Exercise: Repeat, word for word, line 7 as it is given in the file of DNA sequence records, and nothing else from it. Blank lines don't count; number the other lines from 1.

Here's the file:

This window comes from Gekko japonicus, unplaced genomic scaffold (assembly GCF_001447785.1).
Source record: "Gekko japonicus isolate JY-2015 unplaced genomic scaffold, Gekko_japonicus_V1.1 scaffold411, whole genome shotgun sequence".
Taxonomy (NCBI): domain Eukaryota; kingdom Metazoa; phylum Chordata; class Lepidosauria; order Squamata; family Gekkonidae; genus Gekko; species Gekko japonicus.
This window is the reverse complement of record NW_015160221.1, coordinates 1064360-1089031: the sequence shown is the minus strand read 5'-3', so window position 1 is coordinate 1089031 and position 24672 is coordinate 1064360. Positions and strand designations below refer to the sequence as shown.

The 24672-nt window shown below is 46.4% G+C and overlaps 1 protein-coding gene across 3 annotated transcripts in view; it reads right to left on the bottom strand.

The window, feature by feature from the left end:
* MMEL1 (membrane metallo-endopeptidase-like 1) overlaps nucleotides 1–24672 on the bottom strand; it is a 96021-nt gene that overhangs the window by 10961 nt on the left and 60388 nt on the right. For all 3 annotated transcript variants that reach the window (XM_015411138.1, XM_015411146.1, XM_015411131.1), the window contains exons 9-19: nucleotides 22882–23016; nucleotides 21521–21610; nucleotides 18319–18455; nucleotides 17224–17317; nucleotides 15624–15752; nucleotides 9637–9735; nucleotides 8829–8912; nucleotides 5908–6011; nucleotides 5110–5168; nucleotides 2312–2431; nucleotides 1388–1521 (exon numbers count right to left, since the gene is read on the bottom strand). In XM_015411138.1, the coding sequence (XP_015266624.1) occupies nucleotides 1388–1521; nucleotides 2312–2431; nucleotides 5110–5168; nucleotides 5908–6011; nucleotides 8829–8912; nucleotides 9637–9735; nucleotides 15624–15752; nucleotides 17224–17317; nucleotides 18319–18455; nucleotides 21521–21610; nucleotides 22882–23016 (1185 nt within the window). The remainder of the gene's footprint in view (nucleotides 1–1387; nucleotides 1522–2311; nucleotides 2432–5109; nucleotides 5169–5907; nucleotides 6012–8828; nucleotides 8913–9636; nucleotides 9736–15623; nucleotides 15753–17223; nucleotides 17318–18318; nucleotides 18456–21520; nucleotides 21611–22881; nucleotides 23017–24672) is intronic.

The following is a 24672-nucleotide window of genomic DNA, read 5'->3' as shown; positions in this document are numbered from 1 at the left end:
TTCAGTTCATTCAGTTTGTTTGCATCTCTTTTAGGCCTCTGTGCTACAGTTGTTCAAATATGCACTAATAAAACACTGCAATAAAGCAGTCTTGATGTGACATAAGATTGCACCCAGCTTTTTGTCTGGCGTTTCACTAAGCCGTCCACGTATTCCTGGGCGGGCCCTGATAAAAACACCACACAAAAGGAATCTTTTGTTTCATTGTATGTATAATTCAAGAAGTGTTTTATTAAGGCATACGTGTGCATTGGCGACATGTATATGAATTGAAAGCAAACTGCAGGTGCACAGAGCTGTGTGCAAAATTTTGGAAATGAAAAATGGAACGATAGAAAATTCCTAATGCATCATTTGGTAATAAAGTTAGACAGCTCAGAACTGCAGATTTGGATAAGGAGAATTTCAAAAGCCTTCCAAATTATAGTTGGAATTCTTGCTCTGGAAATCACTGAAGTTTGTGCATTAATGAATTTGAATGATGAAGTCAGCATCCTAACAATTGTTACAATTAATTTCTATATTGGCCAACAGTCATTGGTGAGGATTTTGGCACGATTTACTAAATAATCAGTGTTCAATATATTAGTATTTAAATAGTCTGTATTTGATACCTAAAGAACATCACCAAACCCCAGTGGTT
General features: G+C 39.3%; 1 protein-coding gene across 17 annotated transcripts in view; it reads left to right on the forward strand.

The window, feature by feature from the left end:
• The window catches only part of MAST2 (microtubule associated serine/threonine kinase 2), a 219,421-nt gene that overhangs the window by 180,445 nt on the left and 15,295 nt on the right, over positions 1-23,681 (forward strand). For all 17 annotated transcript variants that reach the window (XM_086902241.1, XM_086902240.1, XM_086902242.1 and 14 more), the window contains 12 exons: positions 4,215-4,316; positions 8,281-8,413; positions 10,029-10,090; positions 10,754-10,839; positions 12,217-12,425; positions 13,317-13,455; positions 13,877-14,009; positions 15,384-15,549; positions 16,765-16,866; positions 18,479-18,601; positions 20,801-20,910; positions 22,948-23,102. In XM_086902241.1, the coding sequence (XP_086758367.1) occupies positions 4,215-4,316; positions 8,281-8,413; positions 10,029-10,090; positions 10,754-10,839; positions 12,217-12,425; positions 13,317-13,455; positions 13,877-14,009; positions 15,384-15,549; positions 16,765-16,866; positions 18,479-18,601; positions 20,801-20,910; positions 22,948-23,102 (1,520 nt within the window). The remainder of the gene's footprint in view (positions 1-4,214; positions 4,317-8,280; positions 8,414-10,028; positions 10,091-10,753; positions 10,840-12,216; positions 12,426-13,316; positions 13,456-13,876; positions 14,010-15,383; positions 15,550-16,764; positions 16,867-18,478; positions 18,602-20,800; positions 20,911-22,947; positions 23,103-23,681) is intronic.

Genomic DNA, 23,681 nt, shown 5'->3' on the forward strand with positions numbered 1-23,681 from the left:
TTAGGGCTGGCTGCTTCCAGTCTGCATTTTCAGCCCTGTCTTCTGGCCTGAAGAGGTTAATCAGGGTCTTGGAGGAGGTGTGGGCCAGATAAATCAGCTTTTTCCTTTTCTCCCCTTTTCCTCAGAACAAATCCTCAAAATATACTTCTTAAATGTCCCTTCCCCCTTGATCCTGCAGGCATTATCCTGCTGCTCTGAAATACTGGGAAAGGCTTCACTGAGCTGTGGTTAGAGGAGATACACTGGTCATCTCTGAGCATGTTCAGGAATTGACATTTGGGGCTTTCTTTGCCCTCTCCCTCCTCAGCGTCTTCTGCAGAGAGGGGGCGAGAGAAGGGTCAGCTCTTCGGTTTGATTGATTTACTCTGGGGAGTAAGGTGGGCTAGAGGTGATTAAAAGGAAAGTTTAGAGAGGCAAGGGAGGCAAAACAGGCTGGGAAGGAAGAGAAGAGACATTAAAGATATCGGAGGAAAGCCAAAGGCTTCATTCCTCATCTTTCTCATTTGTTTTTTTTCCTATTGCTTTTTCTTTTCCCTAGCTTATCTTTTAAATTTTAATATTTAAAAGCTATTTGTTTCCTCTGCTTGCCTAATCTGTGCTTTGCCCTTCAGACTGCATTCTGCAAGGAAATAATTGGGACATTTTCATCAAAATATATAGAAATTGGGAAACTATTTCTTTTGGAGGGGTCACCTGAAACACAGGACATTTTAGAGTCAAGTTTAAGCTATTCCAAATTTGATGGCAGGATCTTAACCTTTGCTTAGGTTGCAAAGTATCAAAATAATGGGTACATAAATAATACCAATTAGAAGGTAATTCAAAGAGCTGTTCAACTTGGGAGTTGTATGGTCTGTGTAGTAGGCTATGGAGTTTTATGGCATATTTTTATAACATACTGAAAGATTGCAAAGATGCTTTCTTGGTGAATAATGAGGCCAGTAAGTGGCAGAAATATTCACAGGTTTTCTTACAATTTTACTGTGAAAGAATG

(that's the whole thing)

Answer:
* MMEL1 (membrane metallo-endopeptidase-like 1) overlaps nucleotides 1–24672 on the bottom strand; it is a 96021-nt gene that overhangs the window by 10961 nt on the left and 60388 nt on the right. For all 3 annotated transcript variants that reach the window (XM_015411138.1, XM_015411146.1, XM_015411131.1), the window contains exons 9-19: nucleotides 22882–23016; nucleotides 21521–21610; nucleotides 18319–18455; nucleotides 17224–17317; nucleotides 15624–15752; nucleotides 9637–9735; nucleotides 8829–8912; nucleotides 5908–6011; nucleotides 5110–5168; nucleotides 2312–2431; nucleotides 1388–1521 (exon numbers count right to left, since the gene is read on the bottom strand). In XM_015411138.1, the coding sequence (XP_015266624.1) occupies nucleotides 1388–1521; nucleotides 2312–2431; nucleotides 5110–5168; nucleotides 5908–6011; nucleotides 8829–8912; nucleotides 9637–9735; nucleotides 15624–15752; nucleotides 17224–17317; nucleotides 18319–18455; nucleotides 21521–21610; nucleotides 22882–23016 (1185 nt within the window). The remainder of the gene's footprint in view (nucleotides 1–1387; nucleotides 1522–2311; nucleotides 2432–5109; nucleotides 5169–5907; nucleotides 6012–8828; nucleotides 8913–9636; nucleotides 9736–15623; nucleotides 15753–17223; nucleotides 17318–18318; nucleotides 18456–21520; nucleotides 21611–22881; nucleotides 23017–24672) is intronic.